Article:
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Abraham Rabinovich is the author of The Yom Kippur War.


The buildup of Russian warplanes in Syria has raised concerns about a possible clash with Israeli aircraft, which periodically fly over that country. If an Israeli-Russian air confrontation were to occur, it wouldn't be for the first time.

In 1970, during the so-called War of Attrition between Israel and Egypt, Cairo appealed to Moscow to halt Israeli air attacks on its hinterland. The Israeli Air Force (IAF) had begun attacking infrastructure deep in Egypt in an attempt to force Cairo to halt shelling of Israeli troops along the Suez Canal. Responding to their client state's request, the Soviets deployed scores of its warplanes and pilots at three Egyptian airfields.

Preferring not to tangle with a superpower, Israel initially halted its deep raids. But when Soviet planes began flying into the front-line Suez Canal zone, Israel decided to engage them directly.

The IAF command chose to lure the Soviets into combat in an aerial ambush. Israel's best pilots were chosen for the mission. With years of combat against Arab air forces under their belts, the IAF pilots were among the most experienced in the world; between them, the 14 pilots chosen for the mission had 59 "kills." Nevertheless, going up against the pilots of a superpower was a challenge they did not take lightly.

On July 30, 1970, the IAF dispersed some of the planes around the sky in small formations that, on enemy radar screens, appeared to be on routine reconnaissance or ground attack missions. Some were deep in Sinai, out of radar range. The bait was an attack on an Egyptian radar station by two Phantom jets.

Within a few minutes, Russian-speaking Israeli intelligence staff, monitoring the Soviet bases, reported planes going up, 24 in all. The MiG-21s carried Egyptian Air Force markings, but the language of the pilots and controllers revealed their identity.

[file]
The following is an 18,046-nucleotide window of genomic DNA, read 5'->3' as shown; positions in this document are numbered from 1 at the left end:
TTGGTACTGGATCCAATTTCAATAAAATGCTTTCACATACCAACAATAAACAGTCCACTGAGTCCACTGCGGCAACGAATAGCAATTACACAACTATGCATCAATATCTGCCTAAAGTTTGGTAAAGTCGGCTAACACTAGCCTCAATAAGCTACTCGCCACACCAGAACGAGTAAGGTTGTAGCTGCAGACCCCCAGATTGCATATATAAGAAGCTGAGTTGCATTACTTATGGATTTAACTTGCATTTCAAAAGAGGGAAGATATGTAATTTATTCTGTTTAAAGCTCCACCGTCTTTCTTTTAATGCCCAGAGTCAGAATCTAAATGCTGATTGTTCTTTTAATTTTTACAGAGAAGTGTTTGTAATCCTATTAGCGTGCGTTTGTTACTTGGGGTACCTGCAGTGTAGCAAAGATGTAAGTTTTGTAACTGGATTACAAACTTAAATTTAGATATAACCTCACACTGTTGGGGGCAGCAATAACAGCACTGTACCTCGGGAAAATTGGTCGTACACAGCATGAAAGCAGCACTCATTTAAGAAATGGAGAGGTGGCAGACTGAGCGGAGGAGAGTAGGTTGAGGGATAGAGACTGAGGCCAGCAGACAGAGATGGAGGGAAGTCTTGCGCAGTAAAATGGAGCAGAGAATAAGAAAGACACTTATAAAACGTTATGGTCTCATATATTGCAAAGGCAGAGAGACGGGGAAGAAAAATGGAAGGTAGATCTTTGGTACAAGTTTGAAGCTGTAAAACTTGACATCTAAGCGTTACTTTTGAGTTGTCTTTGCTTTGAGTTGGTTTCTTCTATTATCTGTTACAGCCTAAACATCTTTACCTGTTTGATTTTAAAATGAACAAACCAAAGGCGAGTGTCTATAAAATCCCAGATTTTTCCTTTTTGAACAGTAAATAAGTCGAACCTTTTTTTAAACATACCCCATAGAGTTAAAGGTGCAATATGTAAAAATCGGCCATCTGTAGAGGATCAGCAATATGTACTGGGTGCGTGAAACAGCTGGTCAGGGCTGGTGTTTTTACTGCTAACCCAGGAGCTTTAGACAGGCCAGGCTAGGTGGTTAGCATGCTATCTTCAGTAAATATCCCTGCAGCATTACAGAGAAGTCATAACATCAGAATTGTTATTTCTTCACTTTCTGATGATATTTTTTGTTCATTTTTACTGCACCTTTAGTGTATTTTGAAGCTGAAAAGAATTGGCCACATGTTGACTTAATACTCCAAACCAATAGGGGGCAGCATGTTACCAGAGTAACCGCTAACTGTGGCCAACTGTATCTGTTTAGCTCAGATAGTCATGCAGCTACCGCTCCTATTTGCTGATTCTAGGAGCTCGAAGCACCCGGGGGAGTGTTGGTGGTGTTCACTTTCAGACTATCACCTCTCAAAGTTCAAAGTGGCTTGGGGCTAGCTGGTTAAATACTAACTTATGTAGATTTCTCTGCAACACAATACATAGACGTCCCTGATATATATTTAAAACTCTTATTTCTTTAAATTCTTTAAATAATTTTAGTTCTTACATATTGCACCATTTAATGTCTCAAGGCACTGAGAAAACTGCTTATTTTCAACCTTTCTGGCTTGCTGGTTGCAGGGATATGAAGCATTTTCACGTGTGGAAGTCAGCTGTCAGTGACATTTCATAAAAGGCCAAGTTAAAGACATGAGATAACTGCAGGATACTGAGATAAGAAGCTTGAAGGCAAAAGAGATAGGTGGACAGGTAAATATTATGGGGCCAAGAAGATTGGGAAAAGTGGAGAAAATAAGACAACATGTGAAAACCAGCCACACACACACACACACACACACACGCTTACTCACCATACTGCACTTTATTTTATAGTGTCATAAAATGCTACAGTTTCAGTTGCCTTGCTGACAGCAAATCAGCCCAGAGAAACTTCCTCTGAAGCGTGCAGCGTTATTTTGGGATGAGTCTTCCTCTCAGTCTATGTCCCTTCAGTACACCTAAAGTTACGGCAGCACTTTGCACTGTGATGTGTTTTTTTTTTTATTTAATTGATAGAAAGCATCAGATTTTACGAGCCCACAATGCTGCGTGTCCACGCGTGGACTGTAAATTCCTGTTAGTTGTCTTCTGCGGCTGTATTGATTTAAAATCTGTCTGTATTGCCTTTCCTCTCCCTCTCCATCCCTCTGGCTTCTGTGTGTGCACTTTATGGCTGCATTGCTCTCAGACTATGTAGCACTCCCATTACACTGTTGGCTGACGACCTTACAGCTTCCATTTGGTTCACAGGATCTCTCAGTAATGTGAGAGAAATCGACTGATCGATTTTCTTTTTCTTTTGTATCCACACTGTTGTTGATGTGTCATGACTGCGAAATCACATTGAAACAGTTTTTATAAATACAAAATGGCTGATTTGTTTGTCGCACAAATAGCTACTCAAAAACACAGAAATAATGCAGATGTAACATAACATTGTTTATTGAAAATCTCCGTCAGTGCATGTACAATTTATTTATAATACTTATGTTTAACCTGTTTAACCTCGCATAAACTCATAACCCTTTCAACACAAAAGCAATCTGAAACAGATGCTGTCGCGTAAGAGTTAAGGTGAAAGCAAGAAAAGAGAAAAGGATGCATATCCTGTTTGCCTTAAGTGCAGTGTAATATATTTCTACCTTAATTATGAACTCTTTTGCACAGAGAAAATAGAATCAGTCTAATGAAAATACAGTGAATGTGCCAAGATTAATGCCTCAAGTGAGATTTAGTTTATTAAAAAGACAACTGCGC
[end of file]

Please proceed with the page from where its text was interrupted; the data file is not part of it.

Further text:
At a signal, the Israeli aircraft – Phantoms and Mirages – converged. The Israeli pilots had dubbed the canal zone "Texas" because of the frequent encounters there with Egyptian warplanes and deadly SAMs (surface-to-air missiles). But it had never been as Wild West as this day, with 36 warplanes rushing toward one another.

The Israeli radio monitors, who had come to know the Soviet pilots by their voices and appreciated their sense of humour, reported the pilots' tone to be even as they realized they were entering into combat, probably for the first time. Within seconds, the tone changed to bafflement and then panic as the Israeli planes split up and plunged into the Russian formations. The sky was full of aircraft swivelling in dogfights.

"They could manoeuvre very nicely, but they couldn't do the 'final' that you need in combat. We saw immediately that they were inexperienced," one of the Israeli pilots, Avihu Bin-Nun (who would go on to become a commander of the IAF) recalled years later.

Within three minutes, five Russian planes were shot down; only one pilot succeeded in parachuting to safety. By then, the Russian ground controller was shouting and directing the pilots, who he began calling by their first names, to land at any airfield they could see. (One Israeli plane was hit but made it back to base.)

The commander of the Soviet air force arrived in Egypt the next day. According to subsequent media accounts, he told the pilots that if they talked about what happened to anyone, including family, their next flight would be to Siberia.

Choosing not to twist the bear's tail, Israel announced it had shot down a number of Egyptian planes. The truth would eventually emerge. Egyptian airmen, frequently derided by their Soviet trainers as poor pilots, could not resist revelling in the Soviet embarrassment.

Hosni Mubarak, who held command positions in the Egyptian air force, discussed the incident years later with then-Israeli defence minister Ezer Weizman, himself a former IAF commander. On the day of the battle, said Mr. Mubarak, who had since become Egypt's president, he saw the encounter unfold on radar screens. "We knew you were laying an ambush," he told Mr. Weizman. "But we were angry at the Russians for telling us all the time that we didn't know how to fly."

A month after the clash, a ceasefire was declared. Fighting would not resume along the Suez Canal until three years later with the onset of the Yom Kippur War. By then, Soviet-made SAMs controlled the skies over the battlefield, not the Israeli Air Force.

There have been hints that the Russians now in Syria might try to limit the IAF's freedom of movement over that country. Israeli Defence Minister Moshe Yaalon has made a point of saying that Israel will continue to pursue its national interests in Syria, regardless.

Given the explosiveness of the region, Russians and Israelis would be wise to avoid playing out Top Gun 2.